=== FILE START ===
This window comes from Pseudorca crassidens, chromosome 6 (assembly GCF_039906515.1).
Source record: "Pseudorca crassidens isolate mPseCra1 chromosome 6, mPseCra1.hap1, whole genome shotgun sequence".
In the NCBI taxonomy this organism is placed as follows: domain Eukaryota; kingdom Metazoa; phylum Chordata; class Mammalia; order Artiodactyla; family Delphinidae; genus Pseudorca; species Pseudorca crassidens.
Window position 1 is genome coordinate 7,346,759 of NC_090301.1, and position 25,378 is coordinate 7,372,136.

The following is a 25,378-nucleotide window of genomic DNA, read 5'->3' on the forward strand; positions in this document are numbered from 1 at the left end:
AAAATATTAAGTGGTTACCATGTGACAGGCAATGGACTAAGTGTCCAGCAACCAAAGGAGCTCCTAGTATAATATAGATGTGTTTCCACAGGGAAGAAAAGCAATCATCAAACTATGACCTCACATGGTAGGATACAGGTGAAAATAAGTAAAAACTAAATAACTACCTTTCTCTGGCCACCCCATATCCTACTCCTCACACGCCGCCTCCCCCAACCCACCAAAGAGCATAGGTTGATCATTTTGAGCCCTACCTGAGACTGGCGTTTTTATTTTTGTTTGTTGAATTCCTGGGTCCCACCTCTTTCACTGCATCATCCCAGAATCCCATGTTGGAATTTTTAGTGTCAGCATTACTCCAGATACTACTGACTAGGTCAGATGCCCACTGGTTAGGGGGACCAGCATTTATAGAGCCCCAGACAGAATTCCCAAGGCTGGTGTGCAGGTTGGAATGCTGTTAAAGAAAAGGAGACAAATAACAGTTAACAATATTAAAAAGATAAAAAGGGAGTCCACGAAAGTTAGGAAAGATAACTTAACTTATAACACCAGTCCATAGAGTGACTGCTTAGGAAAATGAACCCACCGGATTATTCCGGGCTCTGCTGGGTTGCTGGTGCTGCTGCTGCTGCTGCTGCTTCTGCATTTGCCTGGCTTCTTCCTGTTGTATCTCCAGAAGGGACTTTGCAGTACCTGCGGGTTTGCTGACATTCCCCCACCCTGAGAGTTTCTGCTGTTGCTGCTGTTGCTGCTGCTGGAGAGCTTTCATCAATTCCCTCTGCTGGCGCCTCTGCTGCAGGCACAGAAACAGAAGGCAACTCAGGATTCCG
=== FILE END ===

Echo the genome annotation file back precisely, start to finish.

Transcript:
This window comes from Pseudorca crassidens, chromosome 6 (assembly GCF_039906515.1).
Source record: "Pseudorca crassidens isolate mPseCra1 chromosome 6, mPseCra1.hap1, whole genome shotgun sequence".
In the NCBI taxonomy this organism is placed as follows: domain Eukaryota; kingdom Metazoa; phylum Chordata; class Mammalia; order Artiodactyla; family Delphinidae; genus Pseudorca; species Pseudorca crassidens.
Window position 1 is genome coordinate 7,346,759 of NC_090301.1, and position 25,378 is coordinate 7,372,136.

The following is a 25,378-nucleotide window of genomic DNA, read 5'->3' on the forward strand; positions in this document are numbered from 1 at the left end:
AAAATATTAAGTGGTTACCATGTGACAGGCAATGGACTAAGTGTCCAGCAACCAAAGGAGCTCCTAGTATAATATAGATGTGTTTCCACAGGGAAGAAAAGCAATCATCAAACTATGACCTCACATGGTAGGATACAGGTGAAAATAAGTAAAAACTAAATAACTACCTTTCTCTGGCCACCCCATATCCTACTCCTCACACGCCGCCTCCCCCAACCCACCAAAGAGCATAGGTTGATCATTTTGAGCCCTACCTGAGACTGGCGTTTTTATTTTTGTTTGTTGAATTCCTGGGTCCCACCTCTTTCACTGCATCATCCCAGAATCCCATGTTGGAATTTTTAGTGTCAGCATTACTCCAGATACTACTGACTAGGTCAGATGCCCACTGGTTAGGGGGACCAGCATTTATAGAGCCCCAGACAGAATTCCCAAGGCTGGTGTGCAGGTTGGAATGCTGTTAAAGAAAAGGAGACAAATAACAGTTAACAATATTAAAAAGATAAAAAGGGAGTCCACGAAAGTTAGGAAAGATAACTTAACTTATAACACCAGTCCATAGAGTGACTGCTTAGGAAAATGAACCCACCGGATTATTCCGGGCTCTGCTGGGTTGCTGGTGCTGCTGCTGCTGCTGCTGCTTCTGCATTTGCCTGGCTTCTTCCTGTTGTATCTCCAGAAGGGACTTTGCAGTACCTGCGGGTTTGCTGACATTCCCCCACCCTGAGAGTTTCTGCTGTTGCTGCTGTTGCTGCTGCTGGAGAGCTTTCATCAATTCCCTCTGCTGGCGCCTCTGCTGCAGGCACAGAAACAGAAGGCAACTCAGGATTCCG